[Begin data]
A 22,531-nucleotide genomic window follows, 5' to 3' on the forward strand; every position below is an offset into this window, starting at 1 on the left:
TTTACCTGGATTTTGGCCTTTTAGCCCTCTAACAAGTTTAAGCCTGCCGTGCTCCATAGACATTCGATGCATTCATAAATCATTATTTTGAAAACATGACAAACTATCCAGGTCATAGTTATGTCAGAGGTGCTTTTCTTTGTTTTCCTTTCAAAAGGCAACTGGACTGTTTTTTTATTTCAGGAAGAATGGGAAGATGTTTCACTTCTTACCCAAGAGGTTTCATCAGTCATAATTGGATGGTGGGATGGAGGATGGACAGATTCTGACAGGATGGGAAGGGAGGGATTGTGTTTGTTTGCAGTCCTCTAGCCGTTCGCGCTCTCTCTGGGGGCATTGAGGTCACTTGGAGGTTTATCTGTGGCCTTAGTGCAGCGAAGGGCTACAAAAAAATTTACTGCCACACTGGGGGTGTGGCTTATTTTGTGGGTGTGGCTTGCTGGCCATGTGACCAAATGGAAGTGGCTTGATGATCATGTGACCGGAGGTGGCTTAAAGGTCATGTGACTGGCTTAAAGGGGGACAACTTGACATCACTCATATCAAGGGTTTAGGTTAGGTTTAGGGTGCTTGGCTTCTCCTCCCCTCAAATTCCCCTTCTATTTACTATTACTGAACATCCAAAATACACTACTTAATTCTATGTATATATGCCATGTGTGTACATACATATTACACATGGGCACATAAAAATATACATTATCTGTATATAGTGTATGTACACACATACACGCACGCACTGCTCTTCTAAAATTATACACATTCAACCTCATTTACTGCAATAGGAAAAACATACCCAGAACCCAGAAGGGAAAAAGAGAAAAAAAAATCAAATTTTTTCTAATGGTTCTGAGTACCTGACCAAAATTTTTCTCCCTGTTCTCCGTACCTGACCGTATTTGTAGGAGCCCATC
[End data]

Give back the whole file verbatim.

A 22,531-nucleotide genomic window follows, 5' to 3' on the forward strand; every position below is an offset into this window, starting at 1 on the left:
TTTACCTGGATTTTGGCCTTTTAGCCCTCTAACAAGTTTAAGCCTGCCGTGCTCCATAGACATTCGATGCATTCATAAATCATTATTTTGAAAACATGACAAACTATCCAGGTCATAGTTATGTCAGAGGTGCTTTTCTTTGTTTTCCTTTCAAAAGGCAACTGGACTGTTTTTTTATTTCAGGAAGAATGGGAAGATGTTTCACTTCTTACCCAAGAGGTTTCATCAGTCATAATTGGATGGTGGGATGGAGGATGGACAGATTCTGACAGGATGGGAAGGGAGGGATTGTGTTTGTTTGCAGTCCTCTAGCCGTTCGCGCTCTCTCTGGGGGCATTGAGGTCACTTGGAGGTTTATCTGTGGCCTTAGTGCAGCGAAGGGCTACAAAAAAATTTACTGCCACACTGGGGGTGTGGCTTATTTTGTGGGTGTGGCTTGCTGGCCATGTGACCAAATGGAAGTGGCTTGATGATCATGTGACCGGAGGTGGCTTAAAGGTCATGTGACTGGCTTAAAGGGGGACAACTTGACATCACTCATATCAAGGGTTTAGGTTAGGTTTAGGGTGCTTGGCTTCTCCTCCCCTCAAATTCCCCTTCTATTTACTATTACTGAACATCCAAAATACACTACTTAATTCTATGTATATATGCCATGTGTGTACATACATATTACACATGGGCACATAAAAATATACATTATCTGTATATAGTGTATGTACACACATACACGCACGCACTGCTCTTCTAAAATTATACACATTCAACCTCATTTACTGCAATAGGAAAAACATACCCAGAACCCAGAAGGGAAAAAGAGAAAAAAAAATCAAATTTTTTCTAATGGTTCTGAGTACCTGACCAAAATTTTTCTCCCTGTTCTCCGTACCTGACCGTATTTGTAGGAGCCCATC